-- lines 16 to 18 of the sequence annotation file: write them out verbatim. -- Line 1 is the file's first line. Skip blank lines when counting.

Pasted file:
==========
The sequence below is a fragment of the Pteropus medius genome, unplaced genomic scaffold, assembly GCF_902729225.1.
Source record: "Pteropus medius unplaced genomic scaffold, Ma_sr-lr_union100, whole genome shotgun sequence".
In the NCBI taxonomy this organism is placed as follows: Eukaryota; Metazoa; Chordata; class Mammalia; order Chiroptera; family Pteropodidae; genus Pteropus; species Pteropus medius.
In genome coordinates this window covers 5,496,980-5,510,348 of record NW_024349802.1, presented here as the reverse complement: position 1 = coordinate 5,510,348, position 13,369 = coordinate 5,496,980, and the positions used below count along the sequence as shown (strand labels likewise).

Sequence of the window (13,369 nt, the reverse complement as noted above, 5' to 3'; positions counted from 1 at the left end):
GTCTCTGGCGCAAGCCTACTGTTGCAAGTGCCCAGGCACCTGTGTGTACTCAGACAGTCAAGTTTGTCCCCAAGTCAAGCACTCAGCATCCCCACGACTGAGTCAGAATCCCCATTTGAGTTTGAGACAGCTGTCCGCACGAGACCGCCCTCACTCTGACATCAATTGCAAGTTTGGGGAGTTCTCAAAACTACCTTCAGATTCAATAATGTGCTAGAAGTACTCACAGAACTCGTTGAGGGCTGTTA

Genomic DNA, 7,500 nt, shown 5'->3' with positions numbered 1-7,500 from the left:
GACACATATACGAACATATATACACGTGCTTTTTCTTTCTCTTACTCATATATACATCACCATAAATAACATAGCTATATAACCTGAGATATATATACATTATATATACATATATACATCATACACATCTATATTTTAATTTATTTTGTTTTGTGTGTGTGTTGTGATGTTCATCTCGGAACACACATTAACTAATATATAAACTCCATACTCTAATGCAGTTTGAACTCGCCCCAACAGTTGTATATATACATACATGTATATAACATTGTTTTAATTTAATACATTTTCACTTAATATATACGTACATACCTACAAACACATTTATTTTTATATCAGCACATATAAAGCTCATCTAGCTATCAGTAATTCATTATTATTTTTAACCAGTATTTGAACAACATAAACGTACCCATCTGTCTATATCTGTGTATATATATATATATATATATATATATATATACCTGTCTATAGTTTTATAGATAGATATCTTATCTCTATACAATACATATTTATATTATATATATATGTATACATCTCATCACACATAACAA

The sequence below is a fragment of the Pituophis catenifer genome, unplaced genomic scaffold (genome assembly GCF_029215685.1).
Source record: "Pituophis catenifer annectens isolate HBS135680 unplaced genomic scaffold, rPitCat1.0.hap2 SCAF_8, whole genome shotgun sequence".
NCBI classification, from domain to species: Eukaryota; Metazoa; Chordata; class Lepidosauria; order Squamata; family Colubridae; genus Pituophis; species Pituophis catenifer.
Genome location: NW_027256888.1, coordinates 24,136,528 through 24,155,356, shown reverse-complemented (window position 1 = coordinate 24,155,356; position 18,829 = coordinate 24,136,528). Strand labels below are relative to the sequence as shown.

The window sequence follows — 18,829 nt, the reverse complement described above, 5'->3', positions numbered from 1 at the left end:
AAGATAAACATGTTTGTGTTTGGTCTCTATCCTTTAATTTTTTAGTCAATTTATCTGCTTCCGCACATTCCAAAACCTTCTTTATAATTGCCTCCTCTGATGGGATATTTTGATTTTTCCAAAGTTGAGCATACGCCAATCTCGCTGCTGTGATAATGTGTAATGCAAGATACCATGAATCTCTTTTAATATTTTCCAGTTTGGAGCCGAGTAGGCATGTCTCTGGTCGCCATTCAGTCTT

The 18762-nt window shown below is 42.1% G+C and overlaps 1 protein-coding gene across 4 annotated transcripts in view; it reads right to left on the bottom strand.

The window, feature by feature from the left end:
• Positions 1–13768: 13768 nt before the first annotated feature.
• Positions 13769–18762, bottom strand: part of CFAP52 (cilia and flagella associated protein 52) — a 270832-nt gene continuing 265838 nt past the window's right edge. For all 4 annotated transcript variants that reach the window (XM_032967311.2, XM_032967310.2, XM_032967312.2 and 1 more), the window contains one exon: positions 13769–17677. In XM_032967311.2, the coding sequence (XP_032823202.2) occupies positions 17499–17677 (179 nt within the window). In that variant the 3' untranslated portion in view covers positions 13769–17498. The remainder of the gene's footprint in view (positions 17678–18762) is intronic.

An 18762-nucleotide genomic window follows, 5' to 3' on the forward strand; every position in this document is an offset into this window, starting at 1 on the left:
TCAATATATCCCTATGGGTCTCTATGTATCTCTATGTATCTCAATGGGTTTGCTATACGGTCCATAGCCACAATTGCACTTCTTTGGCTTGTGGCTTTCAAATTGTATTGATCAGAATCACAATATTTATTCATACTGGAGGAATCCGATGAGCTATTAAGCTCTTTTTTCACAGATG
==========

The window, feature by feature from the left end:
• Positions 1–13768: 13768 nt before the first annotated feature.
• Positions 13769–18762, bottom strand: part of CFAP52 (cilia and flagella associated protein 52) — a 270832-nt gene continuing 265838 nt past the window's right edge. For all 4 annotated transcript variants that reach the window (XM_032967311.2, XM_032967310.2, XM_032967312.2 and 1 more), the window contains one exon: positions 13769–17677. In XM_032967311.2, the coding sequence (XP_032823202.2) occupies positions 17499–17677 (179 nt within the window). In that variant the 3' untranslated portion in view covers positions 13769–17498. The remainder of the gene's footprint in view (positions 17678–18762) is intronic.